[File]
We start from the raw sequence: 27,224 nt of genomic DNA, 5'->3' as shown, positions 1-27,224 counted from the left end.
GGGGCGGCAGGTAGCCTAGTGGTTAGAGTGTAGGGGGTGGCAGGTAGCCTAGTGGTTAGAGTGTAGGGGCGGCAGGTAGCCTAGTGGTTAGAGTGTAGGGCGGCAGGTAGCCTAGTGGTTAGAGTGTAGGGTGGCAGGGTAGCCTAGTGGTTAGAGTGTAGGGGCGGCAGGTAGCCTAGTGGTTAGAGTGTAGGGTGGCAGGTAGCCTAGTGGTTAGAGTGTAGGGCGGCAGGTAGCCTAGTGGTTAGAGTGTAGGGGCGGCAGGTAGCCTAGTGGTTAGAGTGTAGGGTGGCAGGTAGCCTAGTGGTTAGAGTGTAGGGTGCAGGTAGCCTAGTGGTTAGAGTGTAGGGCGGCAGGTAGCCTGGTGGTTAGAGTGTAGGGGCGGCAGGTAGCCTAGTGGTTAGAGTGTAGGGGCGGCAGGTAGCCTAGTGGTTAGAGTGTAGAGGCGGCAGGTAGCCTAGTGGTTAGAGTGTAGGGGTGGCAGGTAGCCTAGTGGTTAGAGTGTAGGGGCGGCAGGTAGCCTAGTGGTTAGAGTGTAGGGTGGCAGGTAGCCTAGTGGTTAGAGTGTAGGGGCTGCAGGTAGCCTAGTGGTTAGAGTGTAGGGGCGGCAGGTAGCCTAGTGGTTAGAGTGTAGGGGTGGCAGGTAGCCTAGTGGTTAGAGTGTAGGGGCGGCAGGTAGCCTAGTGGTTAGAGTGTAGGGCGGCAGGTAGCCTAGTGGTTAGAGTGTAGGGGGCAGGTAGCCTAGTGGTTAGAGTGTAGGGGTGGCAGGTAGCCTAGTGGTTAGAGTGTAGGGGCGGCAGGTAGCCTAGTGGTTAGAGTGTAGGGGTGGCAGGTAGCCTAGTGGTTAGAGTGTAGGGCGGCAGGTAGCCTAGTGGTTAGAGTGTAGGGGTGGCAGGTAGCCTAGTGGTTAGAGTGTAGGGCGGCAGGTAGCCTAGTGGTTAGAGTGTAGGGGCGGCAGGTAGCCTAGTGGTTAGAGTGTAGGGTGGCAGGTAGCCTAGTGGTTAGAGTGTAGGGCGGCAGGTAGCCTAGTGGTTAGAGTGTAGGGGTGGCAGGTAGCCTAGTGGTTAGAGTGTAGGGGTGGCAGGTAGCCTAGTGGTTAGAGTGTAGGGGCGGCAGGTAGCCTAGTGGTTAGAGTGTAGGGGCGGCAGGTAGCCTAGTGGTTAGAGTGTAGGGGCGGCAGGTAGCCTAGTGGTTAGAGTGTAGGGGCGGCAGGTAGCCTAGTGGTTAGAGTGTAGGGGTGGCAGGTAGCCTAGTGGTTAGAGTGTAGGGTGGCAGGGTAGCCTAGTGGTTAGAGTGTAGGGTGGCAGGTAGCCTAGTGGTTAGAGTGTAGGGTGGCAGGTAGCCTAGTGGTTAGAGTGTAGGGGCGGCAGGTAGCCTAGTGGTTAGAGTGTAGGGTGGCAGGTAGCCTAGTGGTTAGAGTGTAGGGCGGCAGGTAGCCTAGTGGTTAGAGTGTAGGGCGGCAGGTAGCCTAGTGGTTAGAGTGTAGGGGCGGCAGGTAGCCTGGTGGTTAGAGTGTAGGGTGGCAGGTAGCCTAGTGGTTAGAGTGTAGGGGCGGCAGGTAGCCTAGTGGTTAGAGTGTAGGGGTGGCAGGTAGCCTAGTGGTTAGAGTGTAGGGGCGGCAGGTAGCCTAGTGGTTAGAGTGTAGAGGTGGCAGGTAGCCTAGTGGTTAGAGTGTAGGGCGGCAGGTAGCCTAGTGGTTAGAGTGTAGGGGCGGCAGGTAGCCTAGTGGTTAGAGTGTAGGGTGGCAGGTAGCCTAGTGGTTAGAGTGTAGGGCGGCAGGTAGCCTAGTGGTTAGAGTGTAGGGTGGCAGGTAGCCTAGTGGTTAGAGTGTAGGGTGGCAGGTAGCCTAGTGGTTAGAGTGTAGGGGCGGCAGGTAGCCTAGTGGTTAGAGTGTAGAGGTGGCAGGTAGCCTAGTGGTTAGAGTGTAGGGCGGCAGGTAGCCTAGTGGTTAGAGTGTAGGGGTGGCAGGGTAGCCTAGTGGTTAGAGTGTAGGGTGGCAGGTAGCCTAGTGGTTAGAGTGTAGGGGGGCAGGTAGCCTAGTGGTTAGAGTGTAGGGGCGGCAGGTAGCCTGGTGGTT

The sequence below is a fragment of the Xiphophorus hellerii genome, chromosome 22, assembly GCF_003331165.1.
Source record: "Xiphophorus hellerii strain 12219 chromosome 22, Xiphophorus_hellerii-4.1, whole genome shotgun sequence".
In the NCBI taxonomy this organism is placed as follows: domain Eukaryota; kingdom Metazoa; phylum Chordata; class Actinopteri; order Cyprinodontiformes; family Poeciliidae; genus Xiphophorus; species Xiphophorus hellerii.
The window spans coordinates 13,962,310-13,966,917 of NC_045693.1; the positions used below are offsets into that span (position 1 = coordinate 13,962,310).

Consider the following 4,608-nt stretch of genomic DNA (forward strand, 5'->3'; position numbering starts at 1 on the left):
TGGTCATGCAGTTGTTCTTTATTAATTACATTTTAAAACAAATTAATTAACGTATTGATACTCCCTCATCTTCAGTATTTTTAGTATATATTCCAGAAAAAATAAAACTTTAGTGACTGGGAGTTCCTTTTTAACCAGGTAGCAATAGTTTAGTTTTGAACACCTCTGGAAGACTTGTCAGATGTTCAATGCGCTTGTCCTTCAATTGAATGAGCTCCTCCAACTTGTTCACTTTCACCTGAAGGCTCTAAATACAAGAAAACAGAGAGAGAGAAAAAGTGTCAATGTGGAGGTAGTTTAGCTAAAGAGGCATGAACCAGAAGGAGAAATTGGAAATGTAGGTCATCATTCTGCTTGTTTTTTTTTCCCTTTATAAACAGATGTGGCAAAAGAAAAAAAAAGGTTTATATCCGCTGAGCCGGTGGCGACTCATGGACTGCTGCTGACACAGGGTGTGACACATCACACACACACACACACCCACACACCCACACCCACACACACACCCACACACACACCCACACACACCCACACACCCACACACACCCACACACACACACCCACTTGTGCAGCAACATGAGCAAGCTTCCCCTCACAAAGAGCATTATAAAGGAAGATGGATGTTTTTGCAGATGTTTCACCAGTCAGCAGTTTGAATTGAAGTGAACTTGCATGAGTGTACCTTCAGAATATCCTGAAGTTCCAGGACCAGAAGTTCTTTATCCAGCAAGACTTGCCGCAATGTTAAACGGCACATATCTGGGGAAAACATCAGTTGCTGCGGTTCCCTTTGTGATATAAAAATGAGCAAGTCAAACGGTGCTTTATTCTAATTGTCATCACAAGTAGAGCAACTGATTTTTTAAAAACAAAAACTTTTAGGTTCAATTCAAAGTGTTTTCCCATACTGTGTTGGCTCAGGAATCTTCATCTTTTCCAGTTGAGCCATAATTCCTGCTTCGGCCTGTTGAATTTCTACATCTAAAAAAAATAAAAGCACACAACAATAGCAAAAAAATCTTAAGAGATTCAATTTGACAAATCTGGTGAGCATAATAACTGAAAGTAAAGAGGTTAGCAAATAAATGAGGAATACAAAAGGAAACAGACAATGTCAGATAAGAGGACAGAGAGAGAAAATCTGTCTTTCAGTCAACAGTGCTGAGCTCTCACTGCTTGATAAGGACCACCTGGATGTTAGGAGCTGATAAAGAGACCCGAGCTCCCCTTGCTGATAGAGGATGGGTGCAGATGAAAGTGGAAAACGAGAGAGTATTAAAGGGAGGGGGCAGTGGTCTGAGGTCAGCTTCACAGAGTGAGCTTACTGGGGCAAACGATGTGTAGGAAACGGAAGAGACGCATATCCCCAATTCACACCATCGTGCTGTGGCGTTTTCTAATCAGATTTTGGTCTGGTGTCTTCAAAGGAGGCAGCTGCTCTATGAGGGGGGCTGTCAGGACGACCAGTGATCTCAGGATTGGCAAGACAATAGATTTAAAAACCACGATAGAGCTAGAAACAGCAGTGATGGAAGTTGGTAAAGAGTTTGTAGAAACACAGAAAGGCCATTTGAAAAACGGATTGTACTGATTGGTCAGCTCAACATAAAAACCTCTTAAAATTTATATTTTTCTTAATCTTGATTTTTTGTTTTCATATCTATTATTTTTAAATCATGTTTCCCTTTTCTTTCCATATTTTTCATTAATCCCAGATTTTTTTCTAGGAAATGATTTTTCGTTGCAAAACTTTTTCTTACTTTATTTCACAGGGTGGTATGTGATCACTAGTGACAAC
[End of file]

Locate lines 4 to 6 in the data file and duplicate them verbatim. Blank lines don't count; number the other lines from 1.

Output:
Source record: "Xiphophorus hellerii strain 12219 chromosome 22, Xiphophorus_hellerii-4.1, whole genome shotgun sequence".
In the NCBI taxonomy this organism is placed as follows: domain Eukaryota; kingdom Metazoa; phylum Chordata; class Actinopteri; order Cyprinodontiformes; family Poeciliidae; genus Xiphophorus; species Xiphophorus hellerii.
The window spans coordinates 13,962,310-13,966,917 of NC_045693.1; the positions used below are offsets into that span (position 1 = coordinate 13,962,310).